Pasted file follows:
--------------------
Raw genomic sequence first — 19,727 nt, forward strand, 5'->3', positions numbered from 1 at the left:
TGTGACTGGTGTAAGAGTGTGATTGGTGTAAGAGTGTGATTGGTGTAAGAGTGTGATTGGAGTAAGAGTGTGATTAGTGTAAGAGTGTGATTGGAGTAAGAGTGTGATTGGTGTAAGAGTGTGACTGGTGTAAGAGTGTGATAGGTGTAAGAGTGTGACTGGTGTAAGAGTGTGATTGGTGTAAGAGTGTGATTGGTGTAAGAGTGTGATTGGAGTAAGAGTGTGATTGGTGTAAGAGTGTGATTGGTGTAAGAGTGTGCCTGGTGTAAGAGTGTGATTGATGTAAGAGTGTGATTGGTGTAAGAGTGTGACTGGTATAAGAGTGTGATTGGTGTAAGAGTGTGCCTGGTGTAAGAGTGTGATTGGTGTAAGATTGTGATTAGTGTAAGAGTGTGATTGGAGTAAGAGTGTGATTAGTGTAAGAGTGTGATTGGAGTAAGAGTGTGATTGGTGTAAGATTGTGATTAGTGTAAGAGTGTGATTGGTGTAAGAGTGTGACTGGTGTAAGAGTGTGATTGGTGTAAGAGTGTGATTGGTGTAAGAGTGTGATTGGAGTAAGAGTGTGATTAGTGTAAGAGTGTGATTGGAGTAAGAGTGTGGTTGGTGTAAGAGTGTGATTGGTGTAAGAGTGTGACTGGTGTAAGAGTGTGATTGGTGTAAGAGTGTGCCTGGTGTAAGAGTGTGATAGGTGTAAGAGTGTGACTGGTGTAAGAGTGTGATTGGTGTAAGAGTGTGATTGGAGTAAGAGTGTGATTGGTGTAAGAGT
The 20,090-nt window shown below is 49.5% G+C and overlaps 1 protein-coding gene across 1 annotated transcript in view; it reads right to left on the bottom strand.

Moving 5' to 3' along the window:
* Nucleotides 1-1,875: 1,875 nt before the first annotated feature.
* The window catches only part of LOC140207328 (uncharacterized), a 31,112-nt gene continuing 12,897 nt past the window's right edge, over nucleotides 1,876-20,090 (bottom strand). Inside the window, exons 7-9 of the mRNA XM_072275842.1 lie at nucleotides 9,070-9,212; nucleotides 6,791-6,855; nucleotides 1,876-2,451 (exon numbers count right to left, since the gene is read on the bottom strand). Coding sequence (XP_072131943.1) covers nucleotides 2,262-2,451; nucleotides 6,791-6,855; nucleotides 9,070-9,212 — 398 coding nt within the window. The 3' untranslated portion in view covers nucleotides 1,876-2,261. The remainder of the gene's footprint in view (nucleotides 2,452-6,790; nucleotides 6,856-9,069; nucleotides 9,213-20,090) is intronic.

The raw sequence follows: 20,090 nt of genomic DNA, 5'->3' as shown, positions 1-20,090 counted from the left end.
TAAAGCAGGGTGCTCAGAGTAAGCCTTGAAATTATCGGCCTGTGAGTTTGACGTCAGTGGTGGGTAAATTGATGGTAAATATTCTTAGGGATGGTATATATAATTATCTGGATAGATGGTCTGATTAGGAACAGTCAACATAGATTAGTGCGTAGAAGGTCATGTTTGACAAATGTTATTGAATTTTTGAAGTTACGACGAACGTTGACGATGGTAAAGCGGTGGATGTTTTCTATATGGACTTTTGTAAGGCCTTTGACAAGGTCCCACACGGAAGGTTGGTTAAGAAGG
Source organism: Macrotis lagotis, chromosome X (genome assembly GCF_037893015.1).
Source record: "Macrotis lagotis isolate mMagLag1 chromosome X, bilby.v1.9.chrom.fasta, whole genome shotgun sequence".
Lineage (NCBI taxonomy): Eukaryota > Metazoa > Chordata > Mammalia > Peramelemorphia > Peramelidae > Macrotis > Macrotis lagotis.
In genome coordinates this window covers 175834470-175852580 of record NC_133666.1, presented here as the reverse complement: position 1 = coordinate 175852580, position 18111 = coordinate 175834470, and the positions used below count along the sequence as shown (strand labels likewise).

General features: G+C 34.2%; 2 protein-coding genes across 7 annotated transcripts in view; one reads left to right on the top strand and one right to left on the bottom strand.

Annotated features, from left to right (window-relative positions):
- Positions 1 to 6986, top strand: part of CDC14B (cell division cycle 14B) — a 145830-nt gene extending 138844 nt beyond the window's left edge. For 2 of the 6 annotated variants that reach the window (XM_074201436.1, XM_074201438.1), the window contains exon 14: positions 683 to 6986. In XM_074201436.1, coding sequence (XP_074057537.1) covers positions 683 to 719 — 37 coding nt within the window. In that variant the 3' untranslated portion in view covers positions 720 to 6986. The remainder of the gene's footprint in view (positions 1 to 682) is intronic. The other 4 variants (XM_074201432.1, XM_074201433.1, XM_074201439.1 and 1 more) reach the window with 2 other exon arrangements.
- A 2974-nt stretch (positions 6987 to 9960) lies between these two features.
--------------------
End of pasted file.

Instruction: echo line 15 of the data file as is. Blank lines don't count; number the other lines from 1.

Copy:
- Positions 1 to 6986, top strand: part of CDC14B (cell division cycle 14B) — a 145830-nt gene extending 138844 nt beyond the window's left edge. For 2 of the 6 annotated variants that reach the window (XM_074201436.1, XM_074201438.1), the window contains exon 14: positions 683 to 6986. In XM_074201436.1, coding sequence (XP_074057537.1) covers positions 683 to 719 — 37 coding nt within the window. In that variant the 3' untranslated portion in view covers positions 720 to 6986. The remainder of the gene's footprint in view (positions 1 to 682) is intronic. The other 4 variants (XM_074201432.1, XM_074201433.1, XM_074201439.1 and 1 more) reach the window with 2 other exon arrangements.